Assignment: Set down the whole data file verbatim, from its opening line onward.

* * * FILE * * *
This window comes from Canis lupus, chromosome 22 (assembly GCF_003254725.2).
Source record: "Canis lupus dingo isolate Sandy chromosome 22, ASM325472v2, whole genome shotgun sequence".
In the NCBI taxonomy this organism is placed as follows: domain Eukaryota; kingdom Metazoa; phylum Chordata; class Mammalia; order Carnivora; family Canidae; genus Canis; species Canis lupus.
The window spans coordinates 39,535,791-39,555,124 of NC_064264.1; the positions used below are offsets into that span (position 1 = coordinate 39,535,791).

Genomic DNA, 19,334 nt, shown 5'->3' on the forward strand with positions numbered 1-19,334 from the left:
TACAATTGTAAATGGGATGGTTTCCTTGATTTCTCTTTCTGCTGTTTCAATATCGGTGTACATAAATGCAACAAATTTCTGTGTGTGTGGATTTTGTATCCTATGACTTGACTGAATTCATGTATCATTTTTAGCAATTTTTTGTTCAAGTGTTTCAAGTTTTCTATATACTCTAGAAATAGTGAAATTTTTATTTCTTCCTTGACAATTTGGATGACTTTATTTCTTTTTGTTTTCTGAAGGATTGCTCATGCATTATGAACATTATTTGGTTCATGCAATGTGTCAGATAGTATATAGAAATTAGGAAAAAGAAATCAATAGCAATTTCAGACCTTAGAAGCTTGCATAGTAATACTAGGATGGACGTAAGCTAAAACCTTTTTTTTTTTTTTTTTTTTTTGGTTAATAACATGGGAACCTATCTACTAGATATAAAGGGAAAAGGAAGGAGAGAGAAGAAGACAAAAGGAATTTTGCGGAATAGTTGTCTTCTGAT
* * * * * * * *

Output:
This window comes from Canis lupus, chromosome 22 (assembly GCF_003254725.2).
Source record: "Canis lupus dingo isolate Sandy chromosome 22, ASM325472v2, whole genome shotgun sequence".
In the NCBI taxonomy this organism is placed as follows: domain Eukaryota; kingdom Metazoa; phylum Chordata; class Mammalia; order Carnivora; family Canidae; genus Canis; species Canis lupus.
The window spans coordinates 39,535,791-39,555,124 of NC_064264.1; the positions used below are offsets into that span (position 1 = coordinate 39,535,791).

Genomic DNA, 19,334 nt, shown 5'->3' on the forward strand with positions numbered 1-19,334 from the left:
TACAATTGTAAATGGGATGGTTTCCTTGATTTCTCTTTCTGCTGTTTCAATATCGGTGTACATAAATGCAACAAATTTCTGTGTGTGTGGATTTTGTATCCTATGACTTGACTGAATTCATGTATCATTTTTAGCAATTTTTTGTTCAAGTGTTTCAAGTTTTCTATATACTCTAGAAATAGTGAAATTTTTATTTCTTCCTTGACAATTTGGATGACTTTATTTCTTTTTGTTTTCTGAAGGATTGCTCATGCATTATGAACATTATTTGGTTCATGCAATGTGTCAGATAGTATATAGAAATTAGGAAAAAGAAATCAATAGCAATTTCAGACCTTAGAAGCTTGCATAGTAATACTAGGATGGACGTAAGCTAAAACCTTTTTTTTTTTTTTTTTTTTTTGGTTAATAACATGGGAACCTATCTACTAGATATAAAGGGAAAAGGAAGGAGAGAGAAGAAGACAAAAGGAATTTTGCGGAATAGTTGTCTTCTGAT